Ravi 48:38 

Yeah yeah yeah

SA 48:39 

So it comes down to one would be that this, in terms of awareness of what tempo, rhythm, and what intervals to position this information in order to keep the engagement going, and the other would also be, you should judge the scope of a story. I knew that, Biswa story the high points are the white lady and the Inzamam-ul-Haq joke, but unless the tension is built, and that universe is built, in that universe, the tension is built, and for, and when I know, I gauge that based on what level of building would take for the payoff of that Inzamam-ul-Haq to work. So, you have to be aware of, like you would’ve if you do very little, then the payoff won’t be there, so all seeds you sow now, you have to know how much to sow for that payoff. But that’s a call, you will have to take based on your instincts of what has worked for you. And for that joke, it was, I really needed to bring the tension of “Oh shit! I was going to miss a show, I’m late for a show, the flights are all canceled and it gets worse, it gets worse. So, but I could have just said, “Hey, I was just having the worst day of my life one day”, then the thing is, you don’t want to give away hyperboles that easily also man. Because you’re a comedian, you’re gonna have many such days. You really want to hold on to that, hyperbole to your best case worst day, right? So yeah, that’s, yeah there is a lot of thought like that put behind it, which I feel is a very very important skill to have, because that is pretty much the same blueprint I apply for the whole show in terms of writing it, to be honest, to know, “Hey, this is not working off because I have not done enough work for it before, that particular moment.” It’s not, it’s never about that moment, it’s about what you did before.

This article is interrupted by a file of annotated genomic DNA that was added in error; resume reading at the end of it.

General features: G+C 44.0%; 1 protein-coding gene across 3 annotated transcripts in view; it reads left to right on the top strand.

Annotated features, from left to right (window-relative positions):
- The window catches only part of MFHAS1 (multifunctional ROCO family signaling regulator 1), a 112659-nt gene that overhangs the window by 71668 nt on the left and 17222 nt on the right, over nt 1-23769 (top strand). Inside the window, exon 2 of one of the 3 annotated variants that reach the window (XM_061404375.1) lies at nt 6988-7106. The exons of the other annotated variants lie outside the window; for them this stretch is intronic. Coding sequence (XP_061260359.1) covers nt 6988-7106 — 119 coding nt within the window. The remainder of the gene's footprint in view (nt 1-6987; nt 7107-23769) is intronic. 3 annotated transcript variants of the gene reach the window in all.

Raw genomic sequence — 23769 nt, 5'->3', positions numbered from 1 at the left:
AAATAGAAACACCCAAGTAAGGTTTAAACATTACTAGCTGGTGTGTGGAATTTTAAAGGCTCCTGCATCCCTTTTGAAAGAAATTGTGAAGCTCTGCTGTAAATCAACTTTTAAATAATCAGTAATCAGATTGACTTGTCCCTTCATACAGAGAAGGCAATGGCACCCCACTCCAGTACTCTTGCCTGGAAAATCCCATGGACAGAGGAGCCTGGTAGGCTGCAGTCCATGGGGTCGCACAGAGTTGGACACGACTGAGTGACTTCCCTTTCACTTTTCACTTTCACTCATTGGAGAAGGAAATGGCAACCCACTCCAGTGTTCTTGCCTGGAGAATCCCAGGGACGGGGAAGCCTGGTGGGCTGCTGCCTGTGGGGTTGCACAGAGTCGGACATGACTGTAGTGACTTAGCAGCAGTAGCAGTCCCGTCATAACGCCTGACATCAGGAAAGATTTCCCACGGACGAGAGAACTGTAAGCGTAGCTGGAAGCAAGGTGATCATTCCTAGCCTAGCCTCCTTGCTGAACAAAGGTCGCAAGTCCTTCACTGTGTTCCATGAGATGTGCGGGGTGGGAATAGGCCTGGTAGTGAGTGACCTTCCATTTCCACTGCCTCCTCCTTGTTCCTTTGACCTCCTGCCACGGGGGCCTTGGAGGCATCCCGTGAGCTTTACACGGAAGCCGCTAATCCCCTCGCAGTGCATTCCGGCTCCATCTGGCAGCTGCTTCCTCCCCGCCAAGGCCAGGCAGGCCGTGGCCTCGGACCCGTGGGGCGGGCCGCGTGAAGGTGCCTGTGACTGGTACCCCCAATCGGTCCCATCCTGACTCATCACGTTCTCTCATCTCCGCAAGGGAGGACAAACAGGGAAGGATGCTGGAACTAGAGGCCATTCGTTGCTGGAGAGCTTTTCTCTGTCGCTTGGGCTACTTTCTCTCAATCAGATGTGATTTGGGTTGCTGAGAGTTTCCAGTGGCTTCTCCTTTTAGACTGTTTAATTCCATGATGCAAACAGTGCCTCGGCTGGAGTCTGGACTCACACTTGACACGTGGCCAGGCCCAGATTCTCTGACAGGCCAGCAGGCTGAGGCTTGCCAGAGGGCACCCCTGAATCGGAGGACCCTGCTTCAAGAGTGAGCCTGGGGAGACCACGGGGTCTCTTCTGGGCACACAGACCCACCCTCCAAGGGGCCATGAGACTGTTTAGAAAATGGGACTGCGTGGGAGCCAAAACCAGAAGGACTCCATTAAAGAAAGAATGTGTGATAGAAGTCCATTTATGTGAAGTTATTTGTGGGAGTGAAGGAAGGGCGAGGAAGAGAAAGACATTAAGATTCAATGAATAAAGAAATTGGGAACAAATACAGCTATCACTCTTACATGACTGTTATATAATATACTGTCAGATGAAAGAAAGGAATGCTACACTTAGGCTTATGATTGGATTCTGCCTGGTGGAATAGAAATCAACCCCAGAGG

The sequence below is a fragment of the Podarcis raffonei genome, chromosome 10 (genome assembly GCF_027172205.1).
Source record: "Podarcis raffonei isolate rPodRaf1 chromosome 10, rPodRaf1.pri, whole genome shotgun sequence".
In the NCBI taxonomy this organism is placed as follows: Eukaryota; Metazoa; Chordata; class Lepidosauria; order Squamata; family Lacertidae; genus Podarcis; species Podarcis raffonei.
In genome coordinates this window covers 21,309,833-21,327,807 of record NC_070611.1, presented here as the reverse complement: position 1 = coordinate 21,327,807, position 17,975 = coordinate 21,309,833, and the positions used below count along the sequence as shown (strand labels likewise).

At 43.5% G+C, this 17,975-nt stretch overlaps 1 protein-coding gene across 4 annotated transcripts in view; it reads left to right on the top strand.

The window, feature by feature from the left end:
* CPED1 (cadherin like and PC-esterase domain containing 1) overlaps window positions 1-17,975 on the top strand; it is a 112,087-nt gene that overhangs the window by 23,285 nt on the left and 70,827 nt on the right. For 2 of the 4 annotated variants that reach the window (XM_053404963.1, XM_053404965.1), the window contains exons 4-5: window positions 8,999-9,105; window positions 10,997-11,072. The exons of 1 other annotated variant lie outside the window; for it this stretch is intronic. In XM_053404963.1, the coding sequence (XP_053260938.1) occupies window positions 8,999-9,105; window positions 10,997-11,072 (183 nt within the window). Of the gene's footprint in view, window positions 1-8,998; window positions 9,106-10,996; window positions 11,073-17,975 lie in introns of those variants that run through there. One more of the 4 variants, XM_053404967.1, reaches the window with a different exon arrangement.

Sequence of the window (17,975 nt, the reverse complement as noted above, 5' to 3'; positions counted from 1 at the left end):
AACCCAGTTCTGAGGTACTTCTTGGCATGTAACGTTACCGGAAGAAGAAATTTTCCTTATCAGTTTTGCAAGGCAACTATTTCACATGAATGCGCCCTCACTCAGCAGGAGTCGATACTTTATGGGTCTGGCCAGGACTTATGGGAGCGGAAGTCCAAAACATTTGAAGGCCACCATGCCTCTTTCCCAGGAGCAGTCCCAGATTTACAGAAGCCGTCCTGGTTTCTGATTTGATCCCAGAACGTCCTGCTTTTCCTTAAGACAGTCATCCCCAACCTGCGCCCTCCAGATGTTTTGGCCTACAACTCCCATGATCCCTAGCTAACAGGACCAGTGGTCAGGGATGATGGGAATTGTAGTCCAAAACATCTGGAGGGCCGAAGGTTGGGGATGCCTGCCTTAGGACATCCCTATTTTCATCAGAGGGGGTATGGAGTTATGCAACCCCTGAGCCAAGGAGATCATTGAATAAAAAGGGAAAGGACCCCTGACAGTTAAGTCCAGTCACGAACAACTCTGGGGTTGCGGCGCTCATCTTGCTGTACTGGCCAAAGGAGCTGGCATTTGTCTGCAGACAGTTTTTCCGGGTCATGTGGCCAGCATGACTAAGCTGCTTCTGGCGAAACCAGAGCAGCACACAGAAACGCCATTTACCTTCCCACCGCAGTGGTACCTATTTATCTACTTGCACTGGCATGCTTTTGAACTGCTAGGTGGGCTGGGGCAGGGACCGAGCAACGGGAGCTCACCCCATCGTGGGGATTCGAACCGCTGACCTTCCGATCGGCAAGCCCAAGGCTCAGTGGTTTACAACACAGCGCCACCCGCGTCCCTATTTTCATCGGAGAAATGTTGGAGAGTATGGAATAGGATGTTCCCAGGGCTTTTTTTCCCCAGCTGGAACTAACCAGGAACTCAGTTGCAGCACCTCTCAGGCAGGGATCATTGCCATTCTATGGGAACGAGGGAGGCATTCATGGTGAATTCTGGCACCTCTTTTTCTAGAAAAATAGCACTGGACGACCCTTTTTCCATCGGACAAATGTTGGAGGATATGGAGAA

Ravi 50:35